Startup oral care co. launches toothbrush with ionic technology
PLEASANTVILLE, N.Y. Startup oral care company Global Ionics has announced the launch of its new Ionic ProClean toothbrush.
The Ionic ProClean toothbrush uses ionic technology that, according to the company, has been proven to remove more plaque with less effort.
Plaque has a positive (+) charge; tooth enamel has a negative (-) charge.
The Ionic ProClean uses ionic technology to temporarily change tooth enamel to a positive (+) charge, the company stated. This reportedly loosens the bond of plaque so it can be gently swept away.
After rinsing the toothbrush under running water, the user touches a small silver strip on the handle and brushes normally with the toothpaste of his or her choice. By touching the silver strip, the body?s natural energy completes the circuit. A red light on the handle shines to confirm that the energy circuit is complete and the ionic action is working to remove plaque.
“Studies have shown that ionic technology reduces plaque and gingivitis, stated Ken Davidov, founder of Global Ionics.While this technology has been used in Asia and Europe for years, this is the first ionic toothbrush designed for the North American and worldwide market that neatly encases all the elements into one hermetically sealed brush, made from soft materials. It looks and feels like an ordinary toothbrush and doesn’t require unsightly charging equipment on the bathroom counter. Its function is absolutely silent and it costs less than $10.”
L’Oreal committed to being green
NEW YORK In conjunction with the celebration of Earth Day on April 22, L’Oreal renewed its commitment to reducing environmental impact and resource use by setting green goals and promoting an eco-responsible business model.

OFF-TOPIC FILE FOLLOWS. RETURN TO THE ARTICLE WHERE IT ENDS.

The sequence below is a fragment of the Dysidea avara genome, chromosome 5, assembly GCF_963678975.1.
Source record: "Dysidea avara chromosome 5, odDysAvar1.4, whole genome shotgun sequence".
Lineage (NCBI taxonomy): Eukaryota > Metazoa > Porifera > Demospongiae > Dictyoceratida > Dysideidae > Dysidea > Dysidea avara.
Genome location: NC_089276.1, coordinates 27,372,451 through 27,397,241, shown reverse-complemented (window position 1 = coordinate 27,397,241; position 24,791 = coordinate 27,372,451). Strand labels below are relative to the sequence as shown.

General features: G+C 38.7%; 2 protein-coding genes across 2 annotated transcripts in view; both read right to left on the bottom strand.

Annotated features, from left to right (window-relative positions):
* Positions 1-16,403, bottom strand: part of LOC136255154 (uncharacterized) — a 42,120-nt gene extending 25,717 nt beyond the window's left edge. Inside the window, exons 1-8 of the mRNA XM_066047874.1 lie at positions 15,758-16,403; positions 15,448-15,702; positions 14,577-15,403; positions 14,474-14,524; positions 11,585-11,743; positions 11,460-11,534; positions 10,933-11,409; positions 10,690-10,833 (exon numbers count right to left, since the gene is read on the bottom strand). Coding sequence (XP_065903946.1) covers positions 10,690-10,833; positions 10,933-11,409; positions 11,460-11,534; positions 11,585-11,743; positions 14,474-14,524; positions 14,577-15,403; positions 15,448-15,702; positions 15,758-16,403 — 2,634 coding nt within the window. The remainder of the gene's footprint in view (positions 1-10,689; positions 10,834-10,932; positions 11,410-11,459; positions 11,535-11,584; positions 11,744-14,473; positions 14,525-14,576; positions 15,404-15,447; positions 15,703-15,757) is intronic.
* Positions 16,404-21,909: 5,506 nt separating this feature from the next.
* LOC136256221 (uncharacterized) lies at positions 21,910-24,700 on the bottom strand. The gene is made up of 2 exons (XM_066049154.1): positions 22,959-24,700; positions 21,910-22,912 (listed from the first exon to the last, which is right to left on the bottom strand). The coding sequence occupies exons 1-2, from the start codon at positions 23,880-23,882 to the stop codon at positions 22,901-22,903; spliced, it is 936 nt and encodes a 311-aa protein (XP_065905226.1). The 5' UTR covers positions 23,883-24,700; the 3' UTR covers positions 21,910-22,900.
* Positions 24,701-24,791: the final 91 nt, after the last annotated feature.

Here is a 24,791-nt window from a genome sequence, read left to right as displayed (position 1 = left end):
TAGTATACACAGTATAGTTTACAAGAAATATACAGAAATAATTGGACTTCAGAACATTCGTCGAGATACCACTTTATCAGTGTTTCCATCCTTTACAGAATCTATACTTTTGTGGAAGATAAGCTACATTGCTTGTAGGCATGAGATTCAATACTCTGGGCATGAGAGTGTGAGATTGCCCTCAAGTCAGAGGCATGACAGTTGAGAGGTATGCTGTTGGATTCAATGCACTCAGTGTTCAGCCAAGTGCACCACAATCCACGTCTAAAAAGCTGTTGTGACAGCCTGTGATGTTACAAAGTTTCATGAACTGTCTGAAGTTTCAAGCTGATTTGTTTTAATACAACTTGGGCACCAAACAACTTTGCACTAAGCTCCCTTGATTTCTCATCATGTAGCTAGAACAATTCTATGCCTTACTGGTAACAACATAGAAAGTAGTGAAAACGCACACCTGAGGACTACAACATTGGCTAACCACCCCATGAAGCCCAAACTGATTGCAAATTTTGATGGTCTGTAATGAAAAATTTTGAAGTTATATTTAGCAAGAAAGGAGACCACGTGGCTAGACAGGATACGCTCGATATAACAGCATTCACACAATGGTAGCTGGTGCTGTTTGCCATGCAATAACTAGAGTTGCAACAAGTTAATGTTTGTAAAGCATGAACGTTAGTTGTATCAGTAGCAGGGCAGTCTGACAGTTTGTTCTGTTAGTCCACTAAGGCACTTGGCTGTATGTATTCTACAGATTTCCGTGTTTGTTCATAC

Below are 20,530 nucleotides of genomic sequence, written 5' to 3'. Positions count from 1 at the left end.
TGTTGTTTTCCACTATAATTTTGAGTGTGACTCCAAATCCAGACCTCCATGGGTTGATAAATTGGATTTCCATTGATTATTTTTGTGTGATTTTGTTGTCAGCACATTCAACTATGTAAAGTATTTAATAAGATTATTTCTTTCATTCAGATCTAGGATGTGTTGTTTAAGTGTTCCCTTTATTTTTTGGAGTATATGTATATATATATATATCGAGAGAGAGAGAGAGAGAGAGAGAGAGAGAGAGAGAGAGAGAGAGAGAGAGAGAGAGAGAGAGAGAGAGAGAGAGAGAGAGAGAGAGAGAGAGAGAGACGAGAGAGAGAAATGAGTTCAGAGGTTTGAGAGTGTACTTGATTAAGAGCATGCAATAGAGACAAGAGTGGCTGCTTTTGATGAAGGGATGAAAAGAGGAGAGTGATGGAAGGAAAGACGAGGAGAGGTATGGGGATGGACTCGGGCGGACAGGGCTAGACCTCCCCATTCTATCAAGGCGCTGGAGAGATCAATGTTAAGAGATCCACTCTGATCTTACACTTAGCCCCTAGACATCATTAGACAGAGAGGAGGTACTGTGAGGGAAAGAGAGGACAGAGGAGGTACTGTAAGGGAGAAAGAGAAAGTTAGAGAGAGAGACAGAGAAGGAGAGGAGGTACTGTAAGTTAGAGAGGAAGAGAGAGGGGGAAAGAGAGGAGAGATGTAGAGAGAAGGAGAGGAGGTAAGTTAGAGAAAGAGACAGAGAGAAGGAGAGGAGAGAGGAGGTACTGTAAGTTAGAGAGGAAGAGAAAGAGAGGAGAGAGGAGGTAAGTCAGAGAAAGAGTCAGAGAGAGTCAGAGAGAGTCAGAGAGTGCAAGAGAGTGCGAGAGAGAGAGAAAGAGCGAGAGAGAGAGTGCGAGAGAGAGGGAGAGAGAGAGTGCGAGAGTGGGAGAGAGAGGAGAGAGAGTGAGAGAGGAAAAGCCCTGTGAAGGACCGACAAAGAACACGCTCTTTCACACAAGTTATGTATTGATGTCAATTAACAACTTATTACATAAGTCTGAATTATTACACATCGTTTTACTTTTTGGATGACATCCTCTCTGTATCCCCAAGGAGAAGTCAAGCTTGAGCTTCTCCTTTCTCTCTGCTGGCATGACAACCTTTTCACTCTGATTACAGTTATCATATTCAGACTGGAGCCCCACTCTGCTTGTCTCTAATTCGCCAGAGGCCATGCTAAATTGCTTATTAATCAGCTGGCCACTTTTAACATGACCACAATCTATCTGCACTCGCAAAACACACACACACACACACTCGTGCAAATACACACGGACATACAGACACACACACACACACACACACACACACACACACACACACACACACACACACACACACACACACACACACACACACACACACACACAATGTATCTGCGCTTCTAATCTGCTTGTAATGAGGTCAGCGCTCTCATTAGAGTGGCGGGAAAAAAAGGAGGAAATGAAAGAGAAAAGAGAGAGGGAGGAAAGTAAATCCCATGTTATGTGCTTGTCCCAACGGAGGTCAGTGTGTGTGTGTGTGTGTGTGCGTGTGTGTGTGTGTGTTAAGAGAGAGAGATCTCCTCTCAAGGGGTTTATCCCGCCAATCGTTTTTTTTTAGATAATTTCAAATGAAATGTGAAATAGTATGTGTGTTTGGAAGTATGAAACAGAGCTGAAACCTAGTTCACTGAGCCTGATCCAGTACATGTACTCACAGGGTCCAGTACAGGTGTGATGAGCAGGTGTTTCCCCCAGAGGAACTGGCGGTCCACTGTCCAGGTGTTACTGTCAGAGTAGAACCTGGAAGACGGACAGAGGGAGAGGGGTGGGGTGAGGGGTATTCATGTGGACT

“At the dawn of the 21st century, the world’s leading beauty company needs to be an authentic example in terms of sustainable development. This long-term, self-imposed commitment sets the bar high and we intend to put all our forces behind it to ensure that we rise to the challenge,” stated Jean-Paul Agon, CEO of L’Oreal.
In the field of sustainable development, L’Oreal has established three long-term environmental 2005-2015 targets for its factories and warehouses: Reduce greenhouse gas emissions, reduce water use per unit of finished product and reduce waste generated per unit of finished product.
Over the past year, the beauty company has reduced total CO2 emissions by 6.6% (-11.5% since 2005), reduced water use per finished product by 3.8% (-13% since 2005) and reduced water per finished product by 0.5% (-10.1% since 2005) while increasing its recycling rate to 95%.
In addition, L’Oreal stated that it makes use of several different internationally recognized environmental, occupational health and safety management systems including ISO 14000 and OHSAS 18000. The company stated that it is committed to “an eco-responsible approach focused on understanding all the impacts of its business and considers all stages in the research process and selection and procurement of raw materials, from dialogue with the suppliers to the end of the life of the finished products.” The company noted that this approach “demonstrates a new step in fulfilling L’Oreal’s commitment to address the environment expectations of consumers” worldwide.”
For these accomplishments and others, the beauty company has been recognized as one of the 100 most sustainable companies by Innovest and Corporate Knights in 2008 and 2009.
Pure & Petal launches travel size hair fragrance
MONTREAL Pure & Petal has introduced its new travel-size hair fragrance that women can take with them wherever they go, including the airplane or gym.
The refillable 0.1-ounce fragrance comes packaged in a set with the full-sized 4-ounce fragrance and a tiny funnel for refilling the little bottle. The set retails for $49.99 and is sold at select retailers across the United States and Canada, as well as at www.purepetal.com.
The hair fragrances are available in four scents: Sublime Citrus, Heavenly Clean, Linden Blossom and Summer Passion.
“In these tough economic times, Pure & Petal wanted to give clients a good value,” stated Elizabeth Pyshnov, founder of the Montreal-based company. “The refillable fragrance saves clients money by eliminating the need to buy a new package every time, and it keeps our landfills free of unnecessary repeat packaging.”